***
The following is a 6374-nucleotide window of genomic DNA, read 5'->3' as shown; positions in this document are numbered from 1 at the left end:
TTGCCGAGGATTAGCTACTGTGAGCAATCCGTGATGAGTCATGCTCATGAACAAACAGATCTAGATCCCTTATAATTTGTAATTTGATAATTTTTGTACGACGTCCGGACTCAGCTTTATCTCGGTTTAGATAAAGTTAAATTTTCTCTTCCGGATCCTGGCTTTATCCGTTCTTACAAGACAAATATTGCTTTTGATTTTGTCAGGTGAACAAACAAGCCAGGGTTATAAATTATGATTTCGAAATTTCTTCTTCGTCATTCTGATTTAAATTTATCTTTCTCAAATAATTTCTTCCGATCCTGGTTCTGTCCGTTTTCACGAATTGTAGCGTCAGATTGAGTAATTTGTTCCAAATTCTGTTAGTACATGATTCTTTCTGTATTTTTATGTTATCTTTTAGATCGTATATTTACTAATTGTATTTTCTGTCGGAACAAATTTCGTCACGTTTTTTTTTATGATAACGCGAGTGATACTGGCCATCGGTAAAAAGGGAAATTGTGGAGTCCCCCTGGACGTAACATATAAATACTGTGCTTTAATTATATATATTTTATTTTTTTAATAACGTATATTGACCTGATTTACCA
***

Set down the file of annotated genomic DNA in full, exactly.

The following is a 6374-nucleotide window of genomic DNA, read 5'->3' as shown; positions in this document are numbered from 1 at the left end:
TTGCCGAGGATTAGCTACTGTGAGCAATCCGTGATGAGTCATGCTCATGAACAAACAGATCTAGATCCCTTATAATTTGTAATTTGATAATTTTTGTACGACGTCCGGACTCAGCTTTATCTCGGTTTAGATAAAGTTAAATTTTCTCTTCCGGATCCTGGCTTTATCCGTTCTTACAAGACAAATATTGCTTTTGATTTTGTCAGGTGAACAAACAAGCCAGGGTTATAAATTATGATTTCGAAATTTCTTCTTCGTCATTCTGATTTAAATTTATCTTTCTCAAATAATTTCTTCCGATCCTGGTTCTGTCCGTTTTCACGAATTGTAGCGTCAGATTGAGTAATTTGTTCCAAATTCTGTTAGTACATGATTCTTTCTGTATTTTTATGTTATCTTTTAGATCGTATATTTACTAATTGTATTTTCTGTCGGAACAAATTTCGTCACGTTTTTTTTTATGATAACGCGAGTGATACTGGCCATCGGTAAAAAGGGAAATTGTGGAGTCCCCCTGGACGTAACATATAAATACTGTGCTTTAATTATATATATTTTATTTTTTTAATAACGTATATTGACCTGATTTACCA